By Divya Nagpal

Legal Intern, H.K. Law Offices

What is medical negligence?

Medical negligence is improper, unskilled, or negligent treatment of a patient by a physician, dentist, nurse, pharmacist, or other health care professional. It occurs when a health-care provider strays from the recognized “standard of care” in the treatment of a patient.

The “standard of care” is defined as what a reasonably prudent medical provider would or would not have done under the same or similar circumstances.

Medical Negligence as a Tort

A medical practitioner ready to give medical advice and treatment undertakes that s/he is a person with skill and expertise to do so and therefore has following duties towards the patient-

  1. A duty of care in deciding whether to undertake a particular case.
  2. A duty of care in deciding what treatment to give.
  3. A duty of care in administering that treatment properly.

So it can be considered as a kind of tort of negligence.

Medical Negligence as Crime

Courts have repeatedly held that the burden of proving criminal negligence rests heavily on the person claiming it. Criminal law requires a guilty mind. If there is a guilty mind, a practitioner will be liable in any case.

But if, under the criminal law, rashness and recklessness amount to crime, then also a very high degree of rashness would be required to prove charges of criminal negligence against a medical practitioner and such negligence or rashness or must be ‘gross’ in nature.

Medical negligence under Consumer protection

Under consumer protection laws, medical negligence is another form of deficiency in service. But there is a stricter liability in this situation as failure to exercise skill and care as is ordinarily expected of a medical practitioner is the test under consumer protection laws.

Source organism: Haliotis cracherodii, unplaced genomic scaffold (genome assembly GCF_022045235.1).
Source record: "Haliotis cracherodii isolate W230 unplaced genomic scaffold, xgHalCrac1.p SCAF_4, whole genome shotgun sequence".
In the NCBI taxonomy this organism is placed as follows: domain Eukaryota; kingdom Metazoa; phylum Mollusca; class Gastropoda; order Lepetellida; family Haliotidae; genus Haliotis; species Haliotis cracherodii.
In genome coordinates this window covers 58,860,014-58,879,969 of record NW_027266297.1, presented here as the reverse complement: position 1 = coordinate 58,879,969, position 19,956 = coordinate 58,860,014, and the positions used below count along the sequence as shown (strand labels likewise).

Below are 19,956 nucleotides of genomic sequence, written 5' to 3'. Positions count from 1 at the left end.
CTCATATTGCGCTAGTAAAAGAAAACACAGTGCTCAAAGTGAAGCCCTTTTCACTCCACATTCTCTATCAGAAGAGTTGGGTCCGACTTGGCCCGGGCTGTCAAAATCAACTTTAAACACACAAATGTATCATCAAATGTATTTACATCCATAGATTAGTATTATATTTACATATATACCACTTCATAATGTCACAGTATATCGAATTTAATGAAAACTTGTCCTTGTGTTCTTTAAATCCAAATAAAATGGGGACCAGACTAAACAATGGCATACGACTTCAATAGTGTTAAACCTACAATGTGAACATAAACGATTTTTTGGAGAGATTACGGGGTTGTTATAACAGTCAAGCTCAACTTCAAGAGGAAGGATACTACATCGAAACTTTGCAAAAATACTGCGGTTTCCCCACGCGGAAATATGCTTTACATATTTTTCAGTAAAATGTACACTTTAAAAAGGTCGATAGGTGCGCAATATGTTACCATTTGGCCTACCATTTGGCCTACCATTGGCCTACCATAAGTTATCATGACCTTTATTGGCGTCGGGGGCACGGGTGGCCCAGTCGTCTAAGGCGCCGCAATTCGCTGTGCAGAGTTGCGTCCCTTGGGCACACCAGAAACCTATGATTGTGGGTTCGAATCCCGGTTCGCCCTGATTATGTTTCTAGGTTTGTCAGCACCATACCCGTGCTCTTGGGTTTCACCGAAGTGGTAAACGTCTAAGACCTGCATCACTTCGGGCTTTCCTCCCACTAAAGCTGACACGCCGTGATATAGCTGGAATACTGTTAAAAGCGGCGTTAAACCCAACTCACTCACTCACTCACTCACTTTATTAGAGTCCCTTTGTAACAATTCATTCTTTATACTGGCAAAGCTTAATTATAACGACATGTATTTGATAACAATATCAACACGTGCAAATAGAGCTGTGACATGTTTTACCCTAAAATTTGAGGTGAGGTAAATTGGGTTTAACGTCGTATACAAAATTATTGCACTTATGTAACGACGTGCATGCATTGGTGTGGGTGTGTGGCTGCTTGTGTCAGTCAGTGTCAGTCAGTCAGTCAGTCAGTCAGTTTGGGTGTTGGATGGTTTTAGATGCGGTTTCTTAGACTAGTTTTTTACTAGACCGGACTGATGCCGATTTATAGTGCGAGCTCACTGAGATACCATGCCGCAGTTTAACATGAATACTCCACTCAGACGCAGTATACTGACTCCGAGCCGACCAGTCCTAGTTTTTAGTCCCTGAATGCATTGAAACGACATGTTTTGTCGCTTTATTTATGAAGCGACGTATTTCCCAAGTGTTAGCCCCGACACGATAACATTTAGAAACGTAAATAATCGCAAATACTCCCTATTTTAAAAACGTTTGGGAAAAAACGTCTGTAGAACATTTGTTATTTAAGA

Doctors are expected to exercise a very high degree of skill and care, but they should not be inhibited in the exercise of their duty. Therefore the laws imposing liability on medical practitioners have been tailored to provide practitioners’ maximum possible protection.

In Indian Medical Association v. V.P. Shanthathe Supreme Court reiterated that services rendered to a patient by a medical practitioner (except where the doctor provides services free of charge to every patient or under a contract of personal service) by way of consultation, treatment and diagnosis, both surgical and medical, would fall within the service as defined in section 2(1) (o) of the Consumer Protection Act 1986.

Although the burden of proof lies on the petitioner to prove negligence but service of doctors being under consumer protection act, shifts the burden slightly on the medical practitioner too as s/he is expected to exercise extreme care and caution.

Four D’s of medical malpractice to prove negligence

The four Ds of medical malpractice are duty, dereliction (negligence or deviation from the standard of care), damages, and direct cause. Each of these four elements must be proved to have been present, based on a preponderance of the evidence, for malpractice to be found.

Res ipsa loquitur